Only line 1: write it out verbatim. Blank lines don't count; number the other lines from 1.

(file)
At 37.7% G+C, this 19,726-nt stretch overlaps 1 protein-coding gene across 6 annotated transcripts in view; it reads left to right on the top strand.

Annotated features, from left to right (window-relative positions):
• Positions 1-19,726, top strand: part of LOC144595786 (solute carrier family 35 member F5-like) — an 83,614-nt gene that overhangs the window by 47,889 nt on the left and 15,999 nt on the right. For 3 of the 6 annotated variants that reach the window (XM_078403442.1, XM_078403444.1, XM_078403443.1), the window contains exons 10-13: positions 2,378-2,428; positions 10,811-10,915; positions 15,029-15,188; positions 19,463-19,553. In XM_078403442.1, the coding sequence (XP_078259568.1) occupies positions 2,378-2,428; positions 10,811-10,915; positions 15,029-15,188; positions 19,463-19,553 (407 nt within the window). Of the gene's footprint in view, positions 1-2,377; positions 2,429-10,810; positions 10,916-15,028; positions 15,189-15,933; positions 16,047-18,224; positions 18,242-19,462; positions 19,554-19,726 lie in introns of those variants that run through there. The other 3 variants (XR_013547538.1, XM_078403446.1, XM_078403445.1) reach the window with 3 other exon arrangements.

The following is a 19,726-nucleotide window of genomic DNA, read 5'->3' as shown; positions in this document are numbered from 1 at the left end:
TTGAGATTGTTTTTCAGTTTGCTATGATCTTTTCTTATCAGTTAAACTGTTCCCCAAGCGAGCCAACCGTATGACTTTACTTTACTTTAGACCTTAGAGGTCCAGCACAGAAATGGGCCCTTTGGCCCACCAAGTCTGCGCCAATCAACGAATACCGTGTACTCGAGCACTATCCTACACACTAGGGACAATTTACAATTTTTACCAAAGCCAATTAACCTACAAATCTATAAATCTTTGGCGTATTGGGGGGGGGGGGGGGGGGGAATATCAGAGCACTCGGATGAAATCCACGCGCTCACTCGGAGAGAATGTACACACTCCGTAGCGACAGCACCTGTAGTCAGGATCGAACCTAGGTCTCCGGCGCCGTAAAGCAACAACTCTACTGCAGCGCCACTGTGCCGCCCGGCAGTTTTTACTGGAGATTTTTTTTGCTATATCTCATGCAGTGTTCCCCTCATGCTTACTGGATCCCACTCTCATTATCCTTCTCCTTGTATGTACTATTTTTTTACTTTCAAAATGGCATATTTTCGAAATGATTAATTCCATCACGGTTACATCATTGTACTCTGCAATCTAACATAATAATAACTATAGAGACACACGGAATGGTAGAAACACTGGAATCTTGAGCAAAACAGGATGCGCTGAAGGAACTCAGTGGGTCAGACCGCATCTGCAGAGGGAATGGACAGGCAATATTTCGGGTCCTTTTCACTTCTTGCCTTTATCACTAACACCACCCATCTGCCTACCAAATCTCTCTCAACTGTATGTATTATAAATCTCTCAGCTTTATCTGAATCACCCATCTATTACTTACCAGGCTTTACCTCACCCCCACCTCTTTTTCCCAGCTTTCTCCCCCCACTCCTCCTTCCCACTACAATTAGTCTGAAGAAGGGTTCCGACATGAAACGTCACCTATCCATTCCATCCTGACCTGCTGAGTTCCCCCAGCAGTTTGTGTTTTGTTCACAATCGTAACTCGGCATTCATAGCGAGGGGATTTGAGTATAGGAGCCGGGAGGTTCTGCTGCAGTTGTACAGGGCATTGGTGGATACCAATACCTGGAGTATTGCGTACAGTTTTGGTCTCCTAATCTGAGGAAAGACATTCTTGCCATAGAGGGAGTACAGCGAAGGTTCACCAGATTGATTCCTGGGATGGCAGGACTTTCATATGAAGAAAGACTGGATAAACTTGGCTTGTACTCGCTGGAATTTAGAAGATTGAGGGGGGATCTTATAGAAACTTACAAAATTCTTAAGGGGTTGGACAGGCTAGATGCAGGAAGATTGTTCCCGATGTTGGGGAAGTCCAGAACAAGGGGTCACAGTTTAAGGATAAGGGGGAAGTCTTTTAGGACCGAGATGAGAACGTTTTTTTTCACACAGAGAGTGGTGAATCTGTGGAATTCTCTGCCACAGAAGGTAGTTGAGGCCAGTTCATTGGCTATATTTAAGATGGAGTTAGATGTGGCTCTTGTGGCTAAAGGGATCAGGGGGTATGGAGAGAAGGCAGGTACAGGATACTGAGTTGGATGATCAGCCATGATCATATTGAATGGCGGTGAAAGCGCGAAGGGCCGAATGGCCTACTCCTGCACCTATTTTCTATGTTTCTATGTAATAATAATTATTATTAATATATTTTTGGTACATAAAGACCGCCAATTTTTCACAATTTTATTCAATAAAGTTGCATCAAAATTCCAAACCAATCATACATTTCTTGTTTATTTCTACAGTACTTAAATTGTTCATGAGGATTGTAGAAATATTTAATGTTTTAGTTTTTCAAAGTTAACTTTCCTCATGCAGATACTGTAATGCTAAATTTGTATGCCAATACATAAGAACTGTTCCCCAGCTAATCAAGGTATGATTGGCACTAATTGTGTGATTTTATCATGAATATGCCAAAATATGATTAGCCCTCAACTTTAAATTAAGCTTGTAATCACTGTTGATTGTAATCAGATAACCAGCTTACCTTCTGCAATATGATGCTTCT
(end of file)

At 37.7% G+C, this 19,726-nt stretch overlaps 1 protein-coding gene across 6 annotated transcripts in view; it reads left to right on the top strand.